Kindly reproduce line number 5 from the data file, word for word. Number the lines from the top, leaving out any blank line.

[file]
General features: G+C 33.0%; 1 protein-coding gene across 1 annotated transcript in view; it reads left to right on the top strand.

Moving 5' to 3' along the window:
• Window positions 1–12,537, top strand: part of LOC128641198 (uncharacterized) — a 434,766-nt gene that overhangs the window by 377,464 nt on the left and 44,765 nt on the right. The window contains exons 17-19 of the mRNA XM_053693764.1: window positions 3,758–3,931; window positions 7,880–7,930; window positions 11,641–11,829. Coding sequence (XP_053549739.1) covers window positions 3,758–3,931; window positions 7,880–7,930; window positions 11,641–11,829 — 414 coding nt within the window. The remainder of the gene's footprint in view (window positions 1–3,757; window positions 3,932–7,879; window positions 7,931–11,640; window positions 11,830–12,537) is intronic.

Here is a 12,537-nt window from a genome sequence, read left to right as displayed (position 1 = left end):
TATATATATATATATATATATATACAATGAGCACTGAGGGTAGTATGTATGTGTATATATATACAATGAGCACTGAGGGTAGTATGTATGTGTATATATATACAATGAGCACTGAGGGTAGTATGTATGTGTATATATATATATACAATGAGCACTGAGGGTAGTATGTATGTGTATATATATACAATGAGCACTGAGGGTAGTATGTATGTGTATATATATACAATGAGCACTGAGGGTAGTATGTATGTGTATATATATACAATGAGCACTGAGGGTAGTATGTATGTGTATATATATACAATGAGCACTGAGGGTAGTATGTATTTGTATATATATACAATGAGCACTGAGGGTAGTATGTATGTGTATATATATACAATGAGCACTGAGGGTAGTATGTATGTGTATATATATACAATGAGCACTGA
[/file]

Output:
TATATATATATATATATATATATACAATGAGCACTGAGGGTAGTATGTATGTGTATATATATACAATGAGCACTGAGGGTAGTATGTATGTGTATATATATACAATGAGCACTGAGGGTAGTATGTATGTGTATATATATATATACAATGAGCACTGAGGGTAGTATGTATGTGTATATATATACAATGAGCACTGAGGGTAGTATGTATGTGTATATATATACAATGAGCACTGAGGGTAGTATGTATGTGTATATATATACAATGAGCACTGAGGGTAGTATGTATGTGTATATATATACAATGAGCACTGAGGGTAGTATGTATTTGTATATATATACAATGAGCACTGAGGGTAGTATGTATGTGTATATATATACAATGAGCACTGAGGGTAGTATGTATGTGTATATATATACAATGAGCACTGA